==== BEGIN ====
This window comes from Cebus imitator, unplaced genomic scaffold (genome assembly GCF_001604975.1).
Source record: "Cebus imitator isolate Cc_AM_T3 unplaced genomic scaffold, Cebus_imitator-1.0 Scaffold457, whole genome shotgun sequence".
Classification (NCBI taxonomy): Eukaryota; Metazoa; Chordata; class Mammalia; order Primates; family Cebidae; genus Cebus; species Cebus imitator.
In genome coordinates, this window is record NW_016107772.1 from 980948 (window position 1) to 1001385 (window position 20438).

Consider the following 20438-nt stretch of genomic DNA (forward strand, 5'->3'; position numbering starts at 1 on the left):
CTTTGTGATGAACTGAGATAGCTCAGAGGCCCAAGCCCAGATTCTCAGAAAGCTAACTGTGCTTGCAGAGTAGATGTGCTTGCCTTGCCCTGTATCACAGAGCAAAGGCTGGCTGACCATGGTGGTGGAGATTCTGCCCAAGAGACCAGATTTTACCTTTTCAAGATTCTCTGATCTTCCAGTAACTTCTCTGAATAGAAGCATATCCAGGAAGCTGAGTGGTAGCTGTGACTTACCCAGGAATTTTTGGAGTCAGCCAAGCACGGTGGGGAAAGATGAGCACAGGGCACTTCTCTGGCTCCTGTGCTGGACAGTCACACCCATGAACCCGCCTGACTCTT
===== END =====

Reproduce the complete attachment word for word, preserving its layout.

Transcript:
This window comes from Cebus imitator, unplaced genomic scaffold (genome assembly GCF_001604975.1).
Source record: "Cebus imitator isolate Cc_AM_T3 unplaced genomic scaffold, Cebus_imitator-1.0 Scaffold457, whole genome shotgun sequence".
Classification (NCBI taxonomy): Eukaryota; Metazoa; Chordata; class Mammalia; order Primates; family Cebidae; genus Cebus; species Cebus imitator.
In genome coordinates, this window is record NW_016107772.1 from 980948 (window position 1) to 1001385 (window position 20438).

Consider the following 20438-nt stretch of genomic DNA (forward strand, 5'->3'; position numbering starts at 1 on the left):
CTTTGTGATGAACTGAGATAGCTCAGAGGCCCAAGCCCAGATTCTCAGAAAGCTAACTGTGCTTGCAGAGTAGATGTGCTTGCCTTGCCCTGTATCACAGAGCAAAGGCTGGCTGACCATGGTGGTGGAGATTCTGCCCAAGAGACCAGATTTTACCTTTTCAAGATTCTCTGATCTTCCAGTAACTTCTCTGAATAGAAGCATATCCAGGAAGCTGAGTGGTAGCTGTGACTTACCCAGGAATTTTTGGAGTCAGCCAAGCACGGTGGGGAAAGATGAGCACAGGGCACTTCTCTGGCTCCTGTGCTGGACAGTCACACCCATGAACCCGCCTGACTCTT